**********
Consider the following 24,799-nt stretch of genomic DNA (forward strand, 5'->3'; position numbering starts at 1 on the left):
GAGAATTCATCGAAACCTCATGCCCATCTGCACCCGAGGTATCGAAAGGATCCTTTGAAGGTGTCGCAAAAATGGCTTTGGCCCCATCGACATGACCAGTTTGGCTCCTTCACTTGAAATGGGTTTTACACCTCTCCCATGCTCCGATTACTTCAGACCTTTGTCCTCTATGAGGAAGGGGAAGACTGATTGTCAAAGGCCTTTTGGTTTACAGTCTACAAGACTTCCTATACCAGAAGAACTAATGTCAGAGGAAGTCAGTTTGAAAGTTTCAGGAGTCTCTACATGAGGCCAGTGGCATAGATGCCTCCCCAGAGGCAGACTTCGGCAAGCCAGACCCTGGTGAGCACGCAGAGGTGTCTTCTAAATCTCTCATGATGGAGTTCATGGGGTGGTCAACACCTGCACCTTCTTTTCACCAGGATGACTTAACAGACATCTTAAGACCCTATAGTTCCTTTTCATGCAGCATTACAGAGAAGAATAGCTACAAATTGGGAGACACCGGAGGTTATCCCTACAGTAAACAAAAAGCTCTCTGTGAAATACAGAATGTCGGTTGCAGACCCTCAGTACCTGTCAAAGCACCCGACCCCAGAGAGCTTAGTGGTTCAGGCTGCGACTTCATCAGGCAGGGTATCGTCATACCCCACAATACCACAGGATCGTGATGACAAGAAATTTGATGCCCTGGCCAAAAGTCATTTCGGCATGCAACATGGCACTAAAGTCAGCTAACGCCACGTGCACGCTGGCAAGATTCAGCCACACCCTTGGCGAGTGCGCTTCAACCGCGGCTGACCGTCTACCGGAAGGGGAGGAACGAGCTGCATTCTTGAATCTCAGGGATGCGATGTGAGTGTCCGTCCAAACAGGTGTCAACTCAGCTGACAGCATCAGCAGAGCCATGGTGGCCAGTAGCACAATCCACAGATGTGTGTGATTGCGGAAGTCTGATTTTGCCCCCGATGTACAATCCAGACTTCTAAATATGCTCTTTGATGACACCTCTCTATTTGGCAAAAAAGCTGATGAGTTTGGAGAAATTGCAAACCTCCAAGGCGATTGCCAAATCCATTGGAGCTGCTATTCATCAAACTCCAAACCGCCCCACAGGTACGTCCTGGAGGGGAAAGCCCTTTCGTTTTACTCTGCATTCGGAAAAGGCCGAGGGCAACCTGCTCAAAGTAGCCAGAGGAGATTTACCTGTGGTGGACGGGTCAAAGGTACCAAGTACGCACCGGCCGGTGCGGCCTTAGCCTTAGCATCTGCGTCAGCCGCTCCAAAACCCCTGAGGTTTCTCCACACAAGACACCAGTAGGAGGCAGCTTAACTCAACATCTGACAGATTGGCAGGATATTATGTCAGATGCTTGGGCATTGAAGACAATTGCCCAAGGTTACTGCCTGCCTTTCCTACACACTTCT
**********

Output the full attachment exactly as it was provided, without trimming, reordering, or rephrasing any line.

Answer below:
Consider the following 24,799-nt stretch of genomic DNA (forward strand, 5'->3'; position numbering starts at 1 on the left):
GAGAATTCATCGAAACCTCATGCCCATCTGCACCCGAGGTATCGAAAGGATCCTTTGAAGGTGTCGCAAAAATGGCTTTGGCCCCATCGACATGACCAGTTTGGCTCCTTCACTTGAAATGGGTTTTACACCTCTCCCATGCTCCGATTACTTCAGACCTTTGTCCTCTATGAGGAAGGGGAAGACTGATTGTCAAAGGCCTTTTGGTTTACAGTCTACAAGACTTCCTATACCAGAAGAACTAATGTCAGAGGAAGTCAGTTTGAAAGTTTCAGGAGTCTCTACATGAGGCCAGTGGCATAGATGCCTCCCCAGAGGCAGACTTCGGCAAGCCAGACCCTGGTGAGCACGCAGAGGTGTCTTCTAAATCTCTCATGATGGAGTTCATGGGGTGGTCAACACCTGCACCTTCTTTTCACCAGGATGACTTAACAGACATCTTAAGACCCTATAGTTCCTTTTCATGCAGCATTACAGAGAAGAATAGCTACAAATTGGGAGACACCGGAGGTTATCCCTACAGTAAACAAAAAGCTCTCTGTGAAATACAGAATGTCGGTTGCAGACCCTCAGTACCTGTCAAAGCACCCGACCCCAGAGAGCTTAGTGGTTCAGGCTGCGACTTCATCAGGCAGGGTATCGTCATACCCCACAATACCACAGGATCGTGATGACAAGAAATTTGATGCCCTGGCCAAAAGTCATTTCGGCATGCAACATGGCACTAAAGTCAGCTAACGCCACGTGCACGCTGGCAAGATTCAGCCACACCCTTGGCGAGTGCGCTTCAACCGCGGCTGACCGTCTACCGGAAGGGGAGGAACGAGCTGCATTCTTGAATCTCAGGGATGCGATGTGAGTGTCCGTCCAAACAGGTGTCAACTCAGCTGACAGCATCAGCAGAGCCATGGTGGCCAGTAGCACAATCCACAGATGTGTGTGATTGCGGAAGTCTGATTTTGCCCCCGATGTACAATCCAGACTTCTAAATATGCTCTTTGATGACACCTCTCTATTTGGCAAAAAAGCTGATGAGTTTGGAGAAATTGCAAACCTCCAAGGCGATTGCCAAATCCATTGGAGCTGCTATTCATCAAACTCCAAACCGCCCCACAGGTACGTCCTGGAGGGGAAAGCCCTTTCGTTTTACTCTGCATTCGGAAAAGGCCGAGGGCAACCTGCTCAAAGTAGCCAGAGGAGATTTACCTGTGGTGGACGGGTCAAAGGTACCAAGTACGCACCGGCCGGTGCGGCCTTAGCCTTAGCATCTGCGTCAGCCGCTCCAAAACCCCTGAGGTTTCTCCACACAAGACACCAGTAGGAGGCAGCTTAACTCAACATCTGACAGATTGGCAGGATATTATGTCAGATGCTTGGGCATTGAAGACAATTGCCCAAGGTTACTGCCTGCCTTTCCTACACACTTCT